Flashing a fake? Get ready for real trouble

Josh Spencer, bouncer at the Red Herring, says he takes about three to four fake IDs each week.
Josh Spencer, bouncer at the Red Herring, says he takes about three to four fake IDs each week.

Fake IDs float around the College barely on the DL; everyone seems to know at least one underage person who has one and who is willing to use it quite generously. But what’s the real deal with fake IDs – what are the legal consequences for possessing one, and how do local bars and liquor stores feel about this topic?

To start, all types of fake IDs are illegal in Massachusetts, period. “Anytime we prove there’s a fake ID involved, we send the kid to court. It’s a zero tolerance policy,” said Officer Mike Ziemba of the Williamstown Police Department. “Using someone else’s ID is generally treated the same as using an altered ID. At court, we determine consequences on a case-to-case basis. You could be forced to pay a fine or take alcohol-related classes – a variety of things.”

Edward Smith, the owner of the Red Herring, also stresses the severity of using fake IDs. “Fake IDs are BAD,” he said. “You’re not just putting yourself in jeopardy by using one; you’re putting me in jeopardy too. This is my livelihood. If the police come in and I’m serving underage drinkers, they take my license away to sell. I’m out of business. It’s not like a license to sell gas or something. A license to sell alcohol is not immediately a privilege or a right – you gotta earn that right. You’re a representative of the law.”

But how can one tell that an ID is not authentic? A nice conversation with Josh Spencer, the bouncer at the Red Herring who sported buzzed hair, tattooed arms, black attire and a shiny metallic belt with “F–ck” written across it, enlightened me on this point. Spencer is a self-described expert on IDs – “I have an international book of IDs which I’ve studied religiously; I’m a man of study,” he said. Spencer went on to describe how he can always tell when an ID is fake. “Most of the time with fakes the manufacturer of the fake ID has the manufacturer signature on it, which is usually a key or an eagle’s head,” he said. “And they use words like genuine and authentic, which no state or country uses.”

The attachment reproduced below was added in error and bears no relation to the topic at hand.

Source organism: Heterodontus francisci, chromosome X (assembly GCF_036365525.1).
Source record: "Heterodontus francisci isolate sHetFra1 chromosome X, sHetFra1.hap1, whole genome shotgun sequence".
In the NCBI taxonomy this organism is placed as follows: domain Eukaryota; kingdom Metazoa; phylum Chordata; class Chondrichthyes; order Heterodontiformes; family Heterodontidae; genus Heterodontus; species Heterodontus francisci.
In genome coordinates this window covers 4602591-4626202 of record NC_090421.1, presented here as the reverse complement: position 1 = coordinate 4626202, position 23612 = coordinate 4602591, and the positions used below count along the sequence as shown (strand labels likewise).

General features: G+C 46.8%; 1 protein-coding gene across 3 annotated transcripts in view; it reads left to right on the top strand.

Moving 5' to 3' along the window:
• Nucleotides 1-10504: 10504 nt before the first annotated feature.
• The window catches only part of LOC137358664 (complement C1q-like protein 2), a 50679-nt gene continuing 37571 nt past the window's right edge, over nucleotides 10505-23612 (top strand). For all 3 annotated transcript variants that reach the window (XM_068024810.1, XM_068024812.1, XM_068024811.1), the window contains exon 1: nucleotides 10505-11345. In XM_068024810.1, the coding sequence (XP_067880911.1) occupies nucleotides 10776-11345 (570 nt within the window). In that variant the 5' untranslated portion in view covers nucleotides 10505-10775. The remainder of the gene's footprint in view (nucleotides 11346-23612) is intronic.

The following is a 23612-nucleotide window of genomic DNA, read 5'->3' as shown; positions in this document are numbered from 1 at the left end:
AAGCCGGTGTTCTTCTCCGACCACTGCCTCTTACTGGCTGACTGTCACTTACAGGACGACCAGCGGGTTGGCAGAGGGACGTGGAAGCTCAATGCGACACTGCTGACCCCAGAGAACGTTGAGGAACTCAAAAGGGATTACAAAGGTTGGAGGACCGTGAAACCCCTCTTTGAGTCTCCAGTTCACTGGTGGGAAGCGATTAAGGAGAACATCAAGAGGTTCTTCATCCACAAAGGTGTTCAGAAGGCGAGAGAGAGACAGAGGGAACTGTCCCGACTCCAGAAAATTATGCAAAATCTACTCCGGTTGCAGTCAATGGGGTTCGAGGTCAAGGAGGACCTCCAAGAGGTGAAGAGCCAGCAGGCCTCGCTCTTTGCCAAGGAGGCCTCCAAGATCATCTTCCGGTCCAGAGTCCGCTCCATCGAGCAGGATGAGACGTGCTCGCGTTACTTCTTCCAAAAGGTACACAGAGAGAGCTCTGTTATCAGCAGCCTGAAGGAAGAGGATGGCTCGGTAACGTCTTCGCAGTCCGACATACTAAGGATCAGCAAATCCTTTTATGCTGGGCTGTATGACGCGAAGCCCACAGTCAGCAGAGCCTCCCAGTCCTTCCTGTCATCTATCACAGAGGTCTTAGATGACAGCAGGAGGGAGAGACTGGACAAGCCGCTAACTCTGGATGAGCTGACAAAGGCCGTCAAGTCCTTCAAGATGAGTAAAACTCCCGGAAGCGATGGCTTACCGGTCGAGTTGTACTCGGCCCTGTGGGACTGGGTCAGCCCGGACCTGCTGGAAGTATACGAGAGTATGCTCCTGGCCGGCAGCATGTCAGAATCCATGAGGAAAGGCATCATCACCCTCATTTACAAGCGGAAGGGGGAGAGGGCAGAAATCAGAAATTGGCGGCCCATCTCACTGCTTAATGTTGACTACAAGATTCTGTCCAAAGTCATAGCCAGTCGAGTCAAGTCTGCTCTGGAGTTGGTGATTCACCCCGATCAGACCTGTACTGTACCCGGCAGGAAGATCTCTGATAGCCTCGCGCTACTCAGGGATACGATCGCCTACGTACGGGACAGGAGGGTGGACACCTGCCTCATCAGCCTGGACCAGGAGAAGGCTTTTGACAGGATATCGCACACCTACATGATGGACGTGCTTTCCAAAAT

John Baker, the owner of the Spirit Shop on Spring Street, checks for similar such giveaways. “A lot of people try to pass off expired licenses that are their friends’ or whatever,” he said. “People also act funny when they’re passing off a fake ID.”

The next logical question: What do the bars and stores do when they come across a fake? When I asked Spencer, he answered immediately and levelly, “Turn them into the police. I’ve got the cop’s number on speed dial.” Smith fleshed out Spencer’s response. “We take the ID first,” Smith said. “But by law we have to give it back to them because it’s their property. We call the cops, and we say, ‘If you want it, we’ll let the cop give it back to you.’” Baker seemed a little more lenient. “We do confiscate the fake IDs,” he said. “It all depends. Occasionally we do turn them into the Williamstown PD and let them handle it.”

Ziemba reported that the Williamstown Police Department has handled a relatively high number of fake ID cases. “In the past 10 months we’ve had 16 incidents of possible fake IDs,” he said. “Not all of them were fake; some were verified as actual IDs. There are also incidents in there that involve underage possession of alcohol. Sometimes if there’s someone who’s underage and they’re in possession of alcohol, the false ID is located later on.” The fact that Spencer sees fake IDs “three, four times a week, if not more” supports this high number of court cases and shows that Williams students frequently – and many times unsuccessfully – attempt to use fake IDs.